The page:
|‹ 1888 1896 ›|
|United States presidential election, 1892|
|November 8, 1892|
|Nominee||John Wilkes Booth||James G. Blaine|
|Running mate||Charles Foster||Levi P. Morton|
|Red denotes states won by Booth/Foster, while Blue denotes states won by Blaine/Morton.|
Following the election of 1888, President Booth had gained large popularity across the United States, especially in the southern and midwestern United States. Booth had a 39.9% popularity in the New England region of the United States, which includes the "battleground states" of Pennsylvania and New York. The western states of Oregon and Washington were also very skeptical of Booth's plan, but had a 56.8% popularity in the western states, which he had hope would be easy to gain in the 1892 election. However, Booth's national approval rating was 35.6%, which was lowest since he was inaugurated, which was at 67.9% of the population. He needed a war to get his popularity over 50% and thus moved the USS Aroostook from Puget Sound in Washington to the coast of Russian America. However, when the mysterious explosion sunk the Aroostook an entire nation cried for war. Booth, seeing this as a way to boost his popularity, pressures Congress into declaring war against the Russian Empire.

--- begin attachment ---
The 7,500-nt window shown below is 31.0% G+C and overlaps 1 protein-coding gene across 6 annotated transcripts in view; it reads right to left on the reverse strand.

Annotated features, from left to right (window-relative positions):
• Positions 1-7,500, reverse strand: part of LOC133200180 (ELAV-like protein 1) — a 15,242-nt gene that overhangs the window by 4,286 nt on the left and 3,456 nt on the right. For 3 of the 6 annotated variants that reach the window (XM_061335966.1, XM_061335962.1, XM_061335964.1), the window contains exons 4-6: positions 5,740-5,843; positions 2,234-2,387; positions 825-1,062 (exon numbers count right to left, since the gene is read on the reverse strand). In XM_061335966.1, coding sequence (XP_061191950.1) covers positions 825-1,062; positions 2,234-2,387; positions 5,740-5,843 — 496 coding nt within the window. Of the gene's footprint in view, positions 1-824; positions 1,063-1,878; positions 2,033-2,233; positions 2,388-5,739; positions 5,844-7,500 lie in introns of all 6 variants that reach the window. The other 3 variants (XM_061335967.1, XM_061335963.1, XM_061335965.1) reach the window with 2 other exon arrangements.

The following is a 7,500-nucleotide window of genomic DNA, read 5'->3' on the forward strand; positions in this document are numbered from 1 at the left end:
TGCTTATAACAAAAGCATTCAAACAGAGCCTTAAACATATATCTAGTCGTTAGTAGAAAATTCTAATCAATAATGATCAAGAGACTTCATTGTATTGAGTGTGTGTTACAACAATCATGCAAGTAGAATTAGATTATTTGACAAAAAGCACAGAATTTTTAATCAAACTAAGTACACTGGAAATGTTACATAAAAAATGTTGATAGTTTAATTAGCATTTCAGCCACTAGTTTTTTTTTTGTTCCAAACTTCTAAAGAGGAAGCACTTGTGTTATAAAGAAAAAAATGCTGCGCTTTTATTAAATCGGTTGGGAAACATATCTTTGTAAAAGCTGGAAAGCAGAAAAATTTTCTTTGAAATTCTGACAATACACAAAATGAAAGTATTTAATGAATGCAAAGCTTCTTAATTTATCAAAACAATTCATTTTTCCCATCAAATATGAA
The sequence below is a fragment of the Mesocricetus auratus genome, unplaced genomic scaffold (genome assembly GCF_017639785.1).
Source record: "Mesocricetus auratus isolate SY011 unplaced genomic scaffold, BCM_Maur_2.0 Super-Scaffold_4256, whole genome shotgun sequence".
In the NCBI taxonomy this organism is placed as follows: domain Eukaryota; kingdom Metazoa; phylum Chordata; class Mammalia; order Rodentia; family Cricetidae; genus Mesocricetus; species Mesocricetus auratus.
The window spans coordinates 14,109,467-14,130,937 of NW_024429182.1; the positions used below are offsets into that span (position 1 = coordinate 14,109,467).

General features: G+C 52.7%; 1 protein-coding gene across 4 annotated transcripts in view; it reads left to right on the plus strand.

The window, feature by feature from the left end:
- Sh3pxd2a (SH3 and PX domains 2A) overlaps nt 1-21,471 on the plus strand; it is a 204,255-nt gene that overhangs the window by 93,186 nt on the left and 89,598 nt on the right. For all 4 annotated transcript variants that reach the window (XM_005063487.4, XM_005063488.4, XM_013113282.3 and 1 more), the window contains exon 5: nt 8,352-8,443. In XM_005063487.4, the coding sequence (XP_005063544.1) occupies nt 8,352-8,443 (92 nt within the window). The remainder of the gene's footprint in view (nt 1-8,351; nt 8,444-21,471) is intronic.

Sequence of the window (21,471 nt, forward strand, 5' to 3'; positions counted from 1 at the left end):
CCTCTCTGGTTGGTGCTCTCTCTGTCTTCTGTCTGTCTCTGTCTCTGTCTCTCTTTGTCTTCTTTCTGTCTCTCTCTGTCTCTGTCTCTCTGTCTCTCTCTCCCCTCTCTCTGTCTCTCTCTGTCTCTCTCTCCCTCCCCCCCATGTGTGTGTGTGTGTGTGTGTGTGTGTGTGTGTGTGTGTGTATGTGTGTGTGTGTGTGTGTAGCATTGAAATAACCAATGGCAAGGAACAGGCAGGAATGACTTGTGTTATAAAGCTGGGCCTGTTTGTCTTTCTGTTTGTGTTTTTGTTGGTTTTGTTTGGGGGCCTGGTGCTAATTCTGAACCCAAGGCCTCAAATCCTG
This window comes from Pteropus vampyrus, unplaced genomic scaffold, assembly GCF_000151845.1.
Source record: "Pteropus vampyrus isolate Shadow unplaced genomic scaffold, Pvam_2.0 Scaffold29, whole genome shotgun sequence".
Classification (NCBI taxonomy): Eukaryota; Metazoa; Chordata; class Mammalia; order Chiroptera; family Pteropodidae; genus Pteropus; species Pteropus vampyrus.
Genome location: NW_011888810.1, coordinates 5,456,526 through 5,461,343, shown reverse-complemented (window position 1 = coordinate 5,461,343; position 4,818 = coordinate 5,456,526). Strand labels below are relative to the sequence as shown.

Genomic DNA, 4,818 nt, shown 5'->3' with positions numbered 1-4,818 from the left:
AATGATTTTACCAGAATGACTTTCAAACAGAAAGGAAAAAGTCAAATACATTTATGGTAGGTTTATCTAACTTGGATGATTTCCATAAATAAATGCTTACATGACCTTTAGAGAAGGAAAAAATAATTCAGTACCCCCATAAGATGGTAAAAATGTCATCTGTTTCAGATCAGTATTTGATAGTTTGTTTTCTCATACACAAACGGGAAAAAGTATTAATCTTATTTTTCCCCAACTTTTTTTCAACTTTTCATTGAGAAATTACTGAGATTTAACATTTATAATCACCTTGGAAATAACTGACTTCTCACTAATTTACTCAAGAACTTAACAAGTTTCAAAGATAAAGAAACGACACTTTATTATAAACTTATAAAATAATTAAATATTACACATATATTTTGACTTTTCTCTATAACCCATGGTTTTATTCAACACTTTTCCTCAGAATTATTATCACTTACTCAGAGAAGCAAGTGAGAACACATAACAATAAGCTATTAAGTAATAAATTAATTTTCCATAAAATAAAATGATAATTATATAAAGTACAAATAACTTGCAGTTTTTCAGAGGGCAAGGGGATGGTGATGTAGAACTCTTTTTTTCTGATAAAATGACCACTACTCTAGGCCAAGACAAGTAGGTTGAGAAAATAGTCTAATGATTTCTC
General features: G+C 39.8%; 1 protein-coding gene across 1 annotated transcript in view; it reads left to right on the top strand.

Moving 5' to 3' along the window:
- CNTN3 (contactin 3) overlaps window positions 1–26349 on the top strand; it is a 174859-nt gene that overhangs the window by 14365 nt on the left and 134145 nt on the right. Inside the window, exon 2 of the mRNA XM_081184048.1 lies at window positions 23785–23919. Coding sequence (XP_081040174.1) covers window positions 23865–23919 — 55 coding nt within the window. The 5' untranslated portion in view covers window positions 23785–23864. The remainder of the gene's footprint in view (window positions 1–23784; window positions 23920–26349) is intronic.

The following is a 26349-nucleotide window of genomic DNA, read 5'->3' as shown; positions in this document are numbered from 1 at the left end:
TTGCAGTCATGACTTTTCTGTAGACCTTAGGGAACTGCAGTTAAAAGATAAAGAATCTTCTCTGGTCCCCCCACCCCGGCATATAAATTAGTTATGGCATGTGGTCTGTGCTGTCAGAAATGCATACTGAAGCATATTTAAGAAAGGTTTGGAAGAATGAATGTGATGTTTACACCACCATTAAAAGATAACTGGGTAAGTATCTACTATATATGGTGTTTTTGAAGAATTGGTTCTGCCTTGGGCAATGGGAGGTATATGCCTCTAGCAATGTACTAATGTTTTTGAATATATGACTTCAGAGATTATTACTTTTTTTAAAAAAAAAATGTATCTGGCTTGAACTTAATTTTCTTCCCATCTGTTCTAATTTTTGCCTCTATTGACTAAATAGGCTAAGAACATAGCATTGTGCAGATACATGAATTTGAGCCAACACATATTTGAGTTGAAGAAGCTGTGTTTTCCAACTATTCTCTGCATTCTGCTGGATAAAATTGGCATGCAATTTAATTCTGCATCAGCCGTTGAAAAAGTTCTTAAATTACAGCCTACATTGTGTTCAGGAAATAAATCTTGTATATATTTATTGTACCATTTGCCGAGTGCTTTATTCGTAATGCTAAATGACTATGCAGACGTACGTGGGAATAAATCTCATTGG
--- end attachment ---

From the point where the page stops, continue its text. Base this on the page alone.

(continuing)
President Booth won an narrow victory over Blaine, earning 230 electoral votes and carried 26 states, including Blaine's home state of Pennsylvania. Baine received 221 electoral votes and carried 17 states, including Booth's home state of Maryland. The 1892 election would be the only election in which each candidate carried the opposition's home state. The reelection of President Booth also allowed for the Nationalist Party to gain more seats in the House of Representatives and Senate.